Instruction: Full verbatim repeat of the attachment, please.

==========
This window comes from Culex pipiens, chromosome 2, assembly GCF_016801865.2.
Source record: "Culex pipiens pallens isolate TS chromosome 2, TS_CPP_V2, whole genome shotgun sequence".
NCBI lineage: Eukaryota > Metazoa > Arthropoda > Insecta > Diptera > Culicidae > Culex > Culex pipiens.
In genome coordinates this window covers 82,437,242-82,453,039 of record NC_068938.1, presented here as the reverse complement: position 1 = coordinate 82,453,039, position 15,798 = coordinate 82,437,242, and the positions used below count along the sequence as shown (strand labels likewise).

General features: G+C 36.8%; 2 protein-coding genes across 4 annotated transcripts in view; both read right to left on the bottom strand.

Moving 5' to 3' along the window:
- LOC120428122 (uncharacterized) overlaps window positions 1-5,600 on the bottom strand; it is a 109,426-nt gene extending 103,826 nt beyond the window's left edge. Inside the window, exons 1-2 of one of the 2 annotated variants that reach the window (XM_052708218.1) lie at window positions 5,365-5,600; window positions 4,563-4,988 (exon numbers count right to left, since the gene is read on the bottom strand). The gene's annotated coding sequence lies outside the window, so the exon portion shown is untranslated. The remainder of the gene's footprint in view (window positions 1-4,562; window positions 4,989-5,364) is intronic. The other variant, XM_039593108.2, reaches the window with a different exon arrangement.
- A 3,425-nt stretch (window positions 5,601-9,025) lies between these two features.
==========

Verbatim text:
This window comes from Culex pipiens, chromosome 2, assembly GCF_016801865.2.
Source record: "Culex pipiens pallens isolate TS chromosome 2, TS_CPP_V2, whole genome shotgun sequence".
NCBI lineage: Eukaryota > Metazoa > Arthropoda > Insecta > Diptera > Culicidae > Culex > Culex pipiens.
In genome coordinates this window covers 82,437,242-82,453,039 of record NC_068938.1, presented here as the reverse complement: position 1 = coordinate 82,453,039, position 15,798 = coordinate 82,437,242, and the positions used below count along the sequence as shown (strand labels likewise).

General features: G+C 36.8%; 2 protein-coding genes across 4 annotated transcripts in view; both read right to left on the bottom strand.

Moving 5' to 3' along the window:
- LOC120428122 (uncharacterized) overlaps window positions 1-5,600 on the bottom strand; it is a 109,426-nt gene extending 103,826 nt beyond the window's left edge. Inside the window, exons 1-2 of one of the 2 annotated variants that reach the window (XM_052708218.1) lie at window positions 5,365-5,600; window positions 4,563-4,988 (exon numbers count right to left, since the gene is read on the bottom strand). The gene's annotated coding sequence lies outside the window, so the exon portion shown is untranslated. The remainder of the gene's footprint in view (window positions 1-4,562; window positions 4,989-5,364) is intronic. The other variant, XM_039593108.2, reaches the window with a different exon arrangement.
- A 3,425-nt stretch (window positions 5,601-9,025) lies between these two features.